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The University of Southampton
Biological Sciences

Research project: Investigating the role of the hindlimb in the evolution of avian flight

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Few capabilities are more exciting to us than an animal’s ability to fly. With over twice as many species as mammals, birds represent the largest group of tetrapod vertebrate, and their mastery of the air is absolute! But how do they get off the ground, and indeed how did the ancestor of birds endow their descendants with this remarkable mode of locomotion. This project seeks to offer an answer to that question.

Birds flight capability is fascinating to us.  However how it evolved is open to debate. It is given as one of 2 options, the ground ‘up’, or, trees ‘down’, with little or no explanation of any evolutionary pressure for getting into the air.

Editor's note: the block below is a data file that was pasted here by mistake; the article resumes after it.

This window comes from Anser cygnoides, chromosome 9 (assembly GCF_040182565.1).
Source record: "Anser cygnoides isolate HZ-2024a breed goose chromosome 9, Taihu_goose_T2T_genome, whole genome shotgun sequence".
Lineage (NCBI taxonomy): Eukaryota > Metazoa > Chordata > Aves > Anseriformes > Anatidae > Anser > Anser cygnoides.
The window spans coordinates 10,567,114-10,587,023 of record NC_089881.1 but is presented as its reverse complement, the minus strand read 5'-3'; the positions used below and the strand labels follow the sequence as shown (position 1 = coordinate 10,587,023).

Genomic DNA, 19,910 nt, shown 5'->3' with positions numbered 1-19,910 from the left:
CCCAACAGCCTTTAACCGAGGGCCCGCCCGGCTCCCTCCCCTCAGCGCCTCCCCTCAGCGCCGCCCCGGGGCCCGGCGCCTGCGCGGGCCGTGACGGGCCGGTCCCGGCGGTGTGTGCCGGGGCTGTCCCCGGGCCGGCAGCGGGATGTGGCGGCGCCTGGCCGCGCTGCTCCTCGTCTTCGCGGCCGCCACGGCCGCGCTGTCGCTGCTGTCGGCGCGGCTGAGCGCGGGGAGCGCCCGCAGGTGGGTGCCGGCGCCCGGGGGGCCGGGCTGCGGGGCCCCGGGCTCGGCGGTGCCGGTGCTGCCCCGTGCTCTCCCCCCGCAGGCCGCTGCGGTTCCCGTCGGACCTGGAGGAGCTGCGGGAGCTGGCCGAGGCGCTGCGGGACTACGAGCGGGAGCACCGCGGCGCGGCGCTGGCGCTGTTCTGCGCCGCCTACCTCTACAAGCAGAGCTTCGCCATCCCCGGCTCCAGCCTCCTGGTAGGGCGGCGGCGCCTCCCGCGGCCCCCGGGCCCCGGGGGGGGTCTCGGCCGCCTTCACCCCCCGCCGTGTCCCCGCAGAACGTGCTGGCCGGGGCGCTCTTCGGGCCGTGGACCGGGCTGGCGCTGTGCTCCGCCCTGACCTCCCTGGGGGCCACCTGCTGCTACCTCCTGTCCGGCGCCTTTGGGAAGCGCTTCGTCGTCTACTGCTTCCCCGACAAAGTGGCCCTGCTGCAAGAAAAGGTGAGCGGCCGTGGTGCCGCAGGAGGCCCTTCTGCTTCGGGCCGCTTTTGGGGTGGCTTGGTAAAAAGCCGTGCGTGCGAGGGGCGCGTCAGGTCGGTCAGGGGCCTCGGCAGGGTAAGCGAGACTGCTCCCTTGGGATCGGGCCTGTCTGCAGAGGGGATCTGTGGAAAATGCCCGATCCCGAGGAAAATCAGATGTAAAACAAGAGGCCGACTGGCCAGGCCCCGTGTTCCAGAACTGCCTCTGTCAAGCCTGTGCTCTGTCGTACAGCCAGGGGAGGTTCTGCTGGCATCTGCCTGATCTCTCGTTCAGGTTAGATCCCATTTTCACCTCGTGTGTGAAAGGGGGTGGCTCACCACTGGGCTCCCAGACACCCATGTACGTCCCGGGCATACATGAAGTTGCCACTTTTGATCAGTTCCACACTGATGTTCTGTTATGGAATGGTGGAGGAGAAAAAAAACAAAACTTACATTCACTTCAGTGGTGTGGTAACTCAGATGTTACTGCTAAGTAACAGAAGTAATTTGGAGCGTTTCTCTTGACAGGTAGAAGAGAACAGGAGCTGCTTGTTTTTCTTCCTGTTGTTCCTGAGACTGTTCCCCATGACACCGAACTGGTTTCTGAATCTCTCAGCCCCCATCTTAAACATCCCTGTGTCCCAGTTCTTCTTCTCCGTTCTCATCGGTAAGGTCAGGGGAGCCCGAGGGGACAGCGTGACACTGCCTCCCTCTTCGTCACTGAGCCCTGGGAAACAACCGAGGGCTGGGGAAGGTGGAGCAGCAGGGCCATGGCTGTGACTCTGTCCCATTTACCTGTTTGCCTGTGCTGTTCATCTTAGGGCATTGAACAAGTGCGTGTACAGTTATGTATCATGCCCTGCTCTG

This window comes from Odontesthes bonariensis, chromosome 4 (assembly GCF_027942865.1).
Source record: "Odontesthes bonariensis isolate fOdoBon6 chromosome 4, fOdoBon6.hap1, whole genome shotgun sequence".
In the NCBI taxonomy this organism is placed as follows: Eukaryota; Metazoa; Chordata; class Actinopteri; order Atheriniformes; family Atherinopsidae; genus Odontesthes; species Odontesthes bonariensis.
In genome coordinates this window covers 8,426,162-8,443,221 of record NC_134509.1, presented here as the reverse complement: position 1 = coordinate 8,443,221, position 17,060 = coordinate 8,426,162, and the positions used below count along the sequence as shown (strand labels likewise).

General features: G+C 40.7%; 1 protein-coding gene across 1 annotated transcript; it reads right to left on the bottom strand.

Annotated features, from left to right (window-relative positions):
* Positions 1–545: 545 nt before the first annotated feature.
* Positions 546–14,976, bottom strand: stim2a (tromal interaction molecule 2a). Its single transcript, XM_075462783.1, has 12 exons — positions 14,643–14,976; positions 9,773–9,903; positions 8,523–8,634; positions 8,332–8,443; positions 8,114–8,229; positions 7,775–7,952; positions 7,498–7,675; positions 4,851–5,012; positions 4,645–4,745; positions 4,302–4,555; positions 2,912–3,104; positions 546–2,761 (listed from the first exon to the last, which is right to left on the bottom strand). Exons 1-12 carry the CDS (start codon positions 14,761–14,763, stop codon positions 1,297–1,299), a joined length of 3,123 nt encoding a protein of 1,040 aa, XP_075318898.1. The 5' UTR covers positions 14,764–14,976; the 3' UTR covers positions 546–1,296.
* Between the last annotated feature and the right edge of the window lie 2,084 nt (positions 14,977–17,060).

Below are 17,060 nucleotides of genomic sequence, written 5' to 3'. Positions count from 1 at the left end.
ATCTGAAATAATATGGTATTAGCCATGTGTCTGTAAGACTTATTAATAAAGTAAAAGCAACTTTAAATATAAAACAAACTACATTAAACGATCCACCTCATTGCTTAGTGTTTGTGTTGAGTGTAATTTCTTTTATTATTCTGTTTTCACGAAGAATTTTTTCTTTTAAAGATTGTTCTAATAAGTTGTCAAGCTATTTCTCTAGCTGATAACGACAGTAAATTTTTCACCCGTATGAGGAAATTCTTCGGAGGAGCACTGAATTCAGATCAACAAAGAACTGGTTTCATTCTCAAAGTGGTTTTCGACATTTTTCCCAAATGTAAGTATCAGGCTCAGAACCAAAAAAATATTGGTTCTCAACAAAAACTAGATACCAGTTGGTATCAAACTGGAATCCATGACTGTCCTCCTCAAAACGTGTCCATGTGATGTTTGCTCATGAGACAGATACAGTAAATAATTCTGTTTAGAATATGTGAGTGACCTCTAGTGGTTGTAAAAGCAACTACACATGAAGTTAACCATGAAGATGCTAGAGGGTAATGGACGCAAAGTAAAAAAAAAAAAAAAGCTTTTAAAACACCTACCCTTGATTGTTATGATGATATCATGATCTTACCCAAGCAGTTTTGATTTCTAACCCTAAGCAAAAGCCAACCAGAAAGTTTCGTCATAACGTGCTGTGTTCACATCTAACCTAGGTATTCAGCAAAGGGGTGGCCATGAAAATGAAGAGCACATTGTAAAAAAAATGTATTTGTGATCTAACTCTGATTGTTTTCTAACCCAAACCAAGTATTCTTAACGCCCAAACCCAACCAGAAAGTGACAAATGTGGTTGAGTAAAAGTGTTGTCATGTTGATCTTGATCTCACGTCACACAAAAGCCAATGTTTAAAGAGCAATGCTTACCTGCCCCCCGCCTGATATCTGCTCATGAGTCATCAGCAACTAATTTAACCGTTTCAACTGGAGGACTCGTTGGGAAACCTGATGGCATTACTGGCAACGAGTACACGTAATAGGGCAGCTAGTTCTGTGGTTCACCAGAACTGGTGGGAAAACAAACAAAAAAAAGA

Birds evolved for theropod dinosaurs, with their fuzzy feather integument. This project seeks to see if avian flight could have evolved from a jump, by a small theropod to evade predation. The jumping take-off which we see in almost all birds, in one form or another, may be an evolutionary response to predator avoidance.

Principal Supervisor: Prof Markus O. Heller
Co-supervisors: Dr Neil J. Gostling (FELS); Dr Colin Palmer (University of Bristol)
PGR student: Mr Erik Meilak

Funding provider: Spitfire DTP
Funding dates: October 2017- December 2021

Related research groups

Ecology and Evolution
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